I am a Junior Scholar at the Federal Reserve Bank of Minneapolis.
In Fall 2021, I will join the Department of Economics at the University of Wisconsin-Madison.
I received my PhD in Economics from the University of Pennsylvania.
My research focuses on Macro, Labor, and Urban Economics.
You can download my CV here.
Publications (including forthcoming)
Declining Search Frictions, Unemployment and Growth (with Guido Menzio), Journal of Political Economy, 2020, vol. 128, no. 12, 4387–4437 (Lead Article)
Abstract: For a search-theoretic model of the labor market, we seek conditions for the existence of a Balanced Growth Path (BGP), an equilibrium in which unemployment, vacancy, and workers' transition rates remain constant in the face of improvements in the production and search technologies. A BGP exists iff firm-worker matches are inspection goods, and the idiosyncratic component of productivity of a match is drawn from a Pareto distribution. Declining search frictions contribute to the growth of the economy with an intensity that depends on the tail coefficient of the Pareto distribution. A corollary of the theory is that market size does not affect unemployment, vacancy and workers' transition rates even with non-constant returns to scale in search. We develop a strategy to measure the rate of decline of search frictions, the returns to scale in search, and their contribution to growth.
Revisiting the Hypothesis of High Discounts and High Unemployment (with Guido Menzio and Ludo Visschers), Forthcoming at The Economic Journal
Abstract: We revisit the hypothesis that labor market fluctuations are driven by shocks to the discount rate. Using a model in which the UE and the EU rates are endogenous, we show that an increase in the discount rate leads to a decline in both the UE and the EU rates. In the data, though, the UE and EU rates move against each other at business cycle frequency. Using a lifecycle model with human capital accumulation on the job, we show that an increase in the discount rate does indeed lead to a decline in the aggregate UE rate and to an increase in the aggregate EU rate. However, the decline in the UE rate is larger for younger workers than for older workers and the EU rate increases only for younger workers. In the data, fluctuations in the UE and EU rates at the business cycle frequency are nearly identical across age groups.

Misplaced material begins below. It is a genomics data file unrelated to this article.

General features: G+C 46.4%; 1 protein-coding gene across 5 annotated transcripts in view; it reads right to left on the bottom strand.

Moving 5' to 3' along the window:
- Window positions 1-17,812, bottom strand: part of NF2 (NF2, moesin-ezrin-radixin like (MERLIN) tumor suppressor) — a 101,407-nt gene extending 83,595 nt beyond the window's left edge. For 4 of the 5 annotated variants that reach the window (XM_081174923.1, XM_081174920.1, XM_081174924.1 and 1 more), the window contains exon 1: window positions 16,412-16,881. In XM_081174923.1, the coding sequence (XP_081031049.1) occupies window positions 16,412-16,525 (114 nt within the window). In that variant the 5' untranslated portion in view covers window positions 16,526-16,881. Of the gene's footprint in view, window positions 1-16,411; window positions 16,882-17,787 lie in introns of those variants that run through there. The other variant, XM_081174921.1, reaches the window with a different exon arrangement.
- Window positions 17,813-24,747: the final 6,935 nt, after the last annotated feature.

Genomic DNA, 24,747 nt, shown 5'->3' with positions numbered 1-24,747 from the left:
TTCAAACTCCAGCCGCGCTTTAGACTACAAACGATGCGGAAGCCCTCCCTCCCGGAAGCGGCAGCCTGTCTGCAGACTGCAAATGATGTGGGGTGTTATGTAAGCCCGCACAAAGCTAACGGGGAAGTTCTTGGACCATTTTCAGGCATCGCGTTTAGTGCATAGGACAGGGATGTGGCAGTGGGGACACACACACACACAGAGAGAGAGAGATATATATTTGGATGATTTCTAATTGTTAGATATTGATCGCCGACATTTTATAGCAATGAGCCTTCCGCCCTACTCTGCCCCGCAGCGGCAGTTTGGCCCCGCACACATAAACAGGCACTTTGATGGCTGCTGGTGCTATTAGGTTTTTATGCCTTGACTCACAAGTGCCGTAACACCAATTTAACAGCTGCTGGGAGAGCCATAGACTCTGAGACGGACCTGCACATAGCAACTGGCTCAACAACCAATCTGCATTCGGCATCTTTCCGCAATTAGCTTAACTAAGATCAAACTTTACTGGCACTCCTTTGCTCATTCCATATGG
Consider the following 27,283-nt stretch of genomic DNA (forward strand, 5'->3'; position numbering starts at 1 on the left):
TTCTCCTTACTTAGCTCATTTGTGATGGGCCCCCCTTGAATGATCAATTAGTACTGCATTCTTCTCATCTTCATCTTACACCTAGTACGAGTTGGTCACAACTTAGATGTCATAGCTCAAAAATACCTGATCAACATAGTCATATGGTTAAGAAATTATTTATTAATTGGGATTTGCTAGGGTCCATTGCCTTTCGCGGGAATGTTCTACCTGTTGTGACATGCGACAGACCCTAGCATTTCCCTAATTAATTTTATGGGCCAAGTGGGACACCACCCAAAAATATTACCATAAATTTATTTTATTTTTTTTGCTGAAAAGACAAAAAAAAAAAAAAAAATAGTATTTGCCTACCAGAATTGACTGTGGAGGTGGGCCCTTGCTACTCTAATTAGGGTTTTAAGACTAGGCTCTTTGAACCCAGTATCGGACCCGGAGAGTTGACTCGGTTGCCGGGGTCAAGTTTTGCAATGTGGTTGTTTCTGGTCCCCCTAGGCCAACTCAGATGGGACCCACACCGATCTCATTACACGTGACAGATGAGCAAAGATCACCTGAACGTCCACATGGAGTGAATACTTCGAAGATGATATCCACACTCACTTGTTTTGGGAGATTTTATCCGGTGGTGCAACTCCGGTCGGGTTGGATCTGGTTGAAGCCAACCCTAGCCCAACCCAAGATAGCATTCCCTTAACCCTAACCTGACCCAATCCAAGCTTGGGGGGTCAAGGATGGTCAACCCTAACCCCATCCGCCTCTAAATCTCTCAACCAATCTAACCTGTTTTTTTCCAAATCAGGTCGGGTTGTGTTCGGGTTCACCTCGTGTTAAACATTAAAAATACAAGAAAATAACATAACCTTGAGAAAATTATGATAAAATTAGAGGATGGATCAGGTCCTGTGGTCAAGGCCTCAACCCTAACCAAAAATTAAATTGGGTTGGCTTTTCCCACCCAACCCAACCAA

Jacks of All Trades and Masters of One: Declining Search Frictions and Unequal Growth (with Guido Menzio), Forthcoming at American Economic Review: Insights
Abstract: Declining search frictions generate productivity growth by allowing workers to locate more quickly jobs for which they are well-suited. The return of declining search frictions on productivity varies across different types of workers. For workers who are jacks of all trades—in the sense that their productivity is nearly independent from the distance between their skills and the requirements of their job—declining search frictions lead to minimal productivity growth. For workers who are masters of one trade—in the sense that their productivity is very sensitive to the gap between their individual skills and the requirements of their job–declining search frictions lead to fast productivity growth. As predicted by this view, we find that workers in routine occupations have low wage dispersion and growth, while workers in non-routine occupations have high wage dispersion and growth.
Previously circulated as "The City-Size Wage Premium: Origins and Aggregate Implications"
Abstract: I propose a dynamic spatial equilibrium model that accounts for the heterogeneous labor market experience of workers across US cities. Productivity differentials between large and small cities emerge as an equilibrium outcome due to spatial sorting, increasing returns to scale in job search, and knowledge diffusion through local peer effects. The model delivers testable predictions with respect to selection into and returns to migration, which are supported by the data. I use this framework to quantify the aggregate implications of relaxing zoning regulations in large cities. I show how the resulting relocation of workers affects the size and composition of cities, the return from local interactions, and the spatial distribution of productivity. An alternative scenario in which local productivity was invariant to zoning policy would overstate the magnitude of the equilibrium income gains by a factor of 3.